Nevertheless, the everyday life of such a rural communities also brought about something precious and beautiful. The film is divided into the Chinese 24 seasons and when it came to Spring Festival section, everyone in the village came together to forget their personal burdens and duties for a little while and to try, genuinely, to be friendly. Now we may charge traditions for being superstitious, however such ceremonies, routines and mysticism has clearly managed to maintain the traditional agricultural society, holding it in place and giving meaning and structure to these poor, downtrodden lives.
The other beauty of his village is less contrived, and concerns the status of intellectuals who retain importance and assume hierarchy in the villages. Du Shenzhong, the heroic central character, wit and aspiring writer and musician is described by director Jiao as ” the only person in this village who watches CCTV news every day.’
Being an intellectual is a tense, parlous existence in such a village. Whenever his wife quarreled with him over the expense of the stationary or musical instruments, he would audaciously insist that “people need spiritual nutrition” not just money for food (bodily nutrition). Du is an intellectual without the luxury to nurture his passions and this is sadly generally true for all village intellectuals. On one hand, they feel inferior about their comparative physical frailty while on the other hand they are respected for their erudition.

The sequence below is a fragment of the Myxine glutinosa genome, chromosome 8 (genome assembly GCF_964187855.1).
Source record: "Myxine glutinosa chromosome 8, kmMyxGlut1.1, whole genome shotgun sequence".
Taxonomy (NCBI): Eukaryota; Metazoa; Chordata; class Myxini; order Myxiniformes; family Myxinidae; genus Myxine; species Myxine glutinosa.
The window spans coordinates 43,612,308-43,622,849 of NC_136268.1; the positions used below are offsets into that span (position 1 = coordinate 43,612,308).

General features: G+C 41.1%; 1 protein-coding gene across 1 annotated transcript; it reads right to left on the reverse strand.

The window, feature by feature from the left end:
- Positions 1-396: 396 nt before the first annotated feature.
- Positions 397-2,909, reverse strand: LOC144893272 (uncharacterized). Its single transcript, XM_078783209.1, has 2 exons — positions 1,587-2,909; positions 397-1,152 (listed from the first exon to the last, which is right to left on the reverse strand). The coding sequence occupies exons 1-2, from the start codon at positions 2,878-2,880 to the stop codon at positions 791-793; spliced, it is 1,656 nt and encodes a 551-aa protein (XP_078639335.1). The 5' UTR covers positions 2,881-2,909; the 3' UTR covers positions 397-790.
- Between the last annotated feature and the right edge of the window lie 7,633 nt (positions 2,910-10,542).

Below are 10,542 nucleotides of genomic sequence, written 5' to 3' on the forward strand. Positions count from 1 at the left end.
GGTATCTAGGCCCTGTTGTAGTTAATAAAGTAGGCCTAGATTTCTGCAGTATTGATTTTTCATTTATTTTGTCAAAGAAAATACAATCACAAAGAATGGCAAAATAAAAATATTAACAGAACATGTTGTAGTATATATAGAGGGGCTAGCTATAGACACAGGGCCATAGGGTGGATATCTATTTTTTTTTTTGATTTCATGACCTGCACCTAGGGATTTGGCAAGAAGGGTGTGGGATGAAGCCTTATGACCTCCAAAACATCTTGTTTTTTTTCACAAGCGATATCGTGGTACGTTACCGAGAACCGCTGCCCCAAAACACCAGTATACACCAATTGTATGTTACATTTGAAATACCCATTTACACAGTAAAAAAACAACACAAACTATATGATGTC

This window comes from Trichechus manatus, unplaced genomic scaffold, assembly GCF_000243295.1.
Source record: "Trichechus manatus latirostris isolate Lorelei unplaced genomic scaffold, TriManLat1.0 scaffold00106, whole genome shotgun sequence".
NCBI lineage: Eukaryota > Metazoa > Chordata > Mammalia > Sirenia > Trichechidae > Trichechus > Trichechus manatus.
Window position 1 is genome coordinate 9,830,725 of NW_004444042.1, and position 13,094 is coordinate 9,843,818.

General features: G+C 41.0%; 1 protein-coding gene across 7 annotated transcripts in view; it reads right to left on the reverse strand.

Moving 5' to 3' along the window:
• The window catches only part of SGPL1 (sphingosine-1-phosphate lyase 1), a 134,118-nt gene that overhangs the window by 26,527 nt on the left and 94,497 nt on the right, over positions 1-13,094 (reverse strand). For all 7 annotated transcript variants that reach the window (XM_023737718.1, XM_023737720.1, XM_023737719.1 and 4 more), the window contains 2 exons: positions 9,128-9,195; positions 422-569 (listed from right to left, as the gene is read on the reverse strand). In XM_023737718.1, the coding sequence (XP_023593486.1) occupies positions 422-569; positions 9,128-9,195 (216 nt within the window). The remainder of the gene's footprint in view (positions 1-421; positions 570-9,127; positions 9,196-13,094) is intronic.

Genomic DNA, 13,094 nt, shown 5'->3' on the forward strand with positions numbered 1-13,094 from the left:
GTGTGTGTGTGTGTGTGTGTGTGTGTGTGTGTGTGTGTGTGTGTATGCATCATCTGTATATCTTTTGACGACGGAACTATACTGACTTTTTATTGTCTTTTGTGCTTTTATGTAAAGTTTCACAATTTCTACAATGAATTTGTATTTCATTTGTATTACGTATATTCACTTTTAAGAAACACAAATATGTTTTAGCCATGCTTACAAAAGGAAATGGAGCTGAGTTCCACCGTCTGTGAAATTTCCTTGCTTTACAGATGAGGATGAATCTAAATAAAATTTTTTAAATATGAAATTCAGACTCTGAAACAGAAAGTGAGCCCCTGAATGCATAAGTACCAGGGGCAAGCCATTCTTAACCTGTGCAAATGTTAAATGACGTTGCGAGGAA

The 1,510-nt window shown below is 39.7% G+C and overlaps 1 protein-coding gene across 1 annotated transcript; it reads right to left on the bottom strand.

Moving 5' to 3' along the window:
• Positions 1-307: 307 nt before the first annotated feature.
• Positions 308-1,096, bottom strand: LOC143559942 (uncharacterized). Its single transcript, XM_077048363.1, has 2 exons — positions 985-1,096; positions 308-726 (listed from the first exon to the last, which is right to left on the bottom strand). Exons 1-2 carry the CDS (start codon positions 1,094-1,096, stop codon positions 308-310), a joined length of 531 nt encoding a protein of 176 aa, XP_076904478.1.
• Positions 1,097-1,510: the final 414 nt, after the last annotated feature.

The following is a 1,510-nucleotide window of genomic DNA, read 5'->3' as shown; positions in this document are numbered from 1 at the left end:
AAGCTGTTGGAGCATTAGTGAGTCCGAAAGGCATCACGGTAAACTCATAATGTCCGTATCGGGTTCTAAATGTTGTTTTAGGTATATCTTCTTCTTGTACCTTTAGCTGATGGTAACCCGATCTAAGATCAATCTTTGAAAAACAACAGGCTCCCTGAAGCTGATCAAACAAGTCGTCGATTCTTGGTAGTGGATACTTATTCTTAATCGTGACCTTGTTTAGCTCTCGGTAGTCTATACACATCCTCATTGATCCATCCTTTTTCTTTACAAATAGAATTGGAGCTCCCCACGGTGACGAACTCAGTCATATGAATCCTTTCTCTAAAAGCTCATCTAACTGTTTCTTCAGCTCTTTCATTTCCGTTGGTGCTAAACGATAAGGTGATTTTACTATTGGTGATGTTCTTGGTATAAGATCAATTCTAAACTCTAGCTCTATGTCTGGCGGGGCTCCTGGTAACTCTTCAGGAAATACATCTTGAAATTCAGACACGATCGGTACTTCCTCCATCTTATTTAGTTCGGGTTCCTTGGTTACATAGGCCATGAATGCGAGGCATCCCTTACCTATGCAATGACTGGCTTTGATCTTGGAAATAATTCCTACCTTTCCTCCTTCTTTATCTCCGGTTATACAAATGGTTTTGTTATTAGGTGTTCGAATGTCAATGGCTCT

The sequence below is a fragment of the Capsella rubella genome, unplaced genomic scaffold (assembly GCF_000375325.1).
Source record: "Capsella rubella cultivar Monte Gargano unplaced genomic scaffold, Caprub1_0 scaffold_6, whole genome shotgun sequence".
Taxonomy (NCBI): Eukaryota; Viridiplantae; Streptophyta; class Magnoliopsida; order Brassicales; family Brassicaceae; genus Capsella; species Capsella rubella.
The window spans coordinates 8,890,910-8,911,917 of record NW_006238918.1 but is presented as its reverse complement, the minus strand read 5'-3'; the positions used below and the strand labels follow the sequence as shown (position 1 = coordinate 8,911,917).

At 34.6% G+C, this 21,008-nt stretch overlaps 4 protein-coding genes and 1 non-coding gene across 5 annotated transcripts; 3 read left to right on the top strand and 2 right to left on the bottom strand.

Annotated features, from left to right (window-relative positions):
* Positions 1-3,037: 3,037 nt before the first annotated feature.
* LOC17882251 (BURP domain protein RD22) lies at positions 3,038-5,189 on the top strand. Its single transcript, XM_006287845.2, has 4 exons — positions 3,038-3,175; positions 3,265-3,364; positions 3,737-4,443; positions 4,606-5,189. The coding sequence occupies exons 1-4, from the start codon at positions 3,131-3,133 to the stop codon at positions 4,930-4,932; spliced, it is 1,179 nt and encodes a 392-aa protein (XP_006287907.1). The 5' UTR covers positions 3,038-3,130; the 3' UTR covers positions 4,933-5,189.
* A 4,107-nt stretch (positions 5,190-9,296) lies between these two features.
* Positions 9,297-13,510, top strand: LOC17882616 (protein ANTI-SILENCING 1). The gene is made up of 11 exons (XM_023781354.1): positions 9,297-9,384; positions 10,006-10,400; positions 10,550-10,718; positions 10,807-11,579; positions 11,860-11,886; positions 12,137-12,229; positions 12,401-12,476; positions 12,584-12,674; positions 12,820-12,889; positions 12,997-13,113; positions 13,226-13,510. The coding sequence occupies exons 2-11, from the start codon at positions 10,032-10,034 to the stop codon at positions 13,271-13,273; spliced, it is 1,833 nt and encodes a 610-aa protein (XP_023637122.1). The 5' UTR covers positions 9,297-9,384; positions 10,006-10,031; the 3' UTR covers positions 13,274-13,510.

However, all the other villagers may be illiterate, but they are certainly not ignorant. These are human beings retaining their humanity and their dignity in the worst of circumstances. They possess every emotion as all of us do, it is just they are not adept at expressing themselves. The local Spring Festival Gala acted as the only stage for them to let go, where we could see their respect and gratitude for their loved ones and their genuine aspirations for better lives. Virtue and conscience, as Chinese tradition states, are always with us.
In fact, it does not matter to us where the stage was set. Peasants all over China share a similar fate. The 1980 painting, Father, by Luo Zhongli, depicts a wrinkled, sun-tanned sweaty-faced old farmer. He is not merely the father of someone, but of generations, or even histories. Anthropologist Yuval Harari once stated that history was composed by elites (the minority), while everybody else was ploughing and cultivating. It means that it was peasants who laid the foundation of civilizations, but who have been pressed and squeezed to the benefit of those who laud it over them. Although we now step into a modern age, peasants are still at the mercy of someone else. This seems to be accepted as a natural order by many government officials, which could perhaps account for the inadequacy and lack of care in the provision of village infrastructure and planning.
Village Diary is a documentary that presents the most austere – and genuine – snapshots of the life of China’s everyman. It protrays the ordinary, manifest as extraordinary.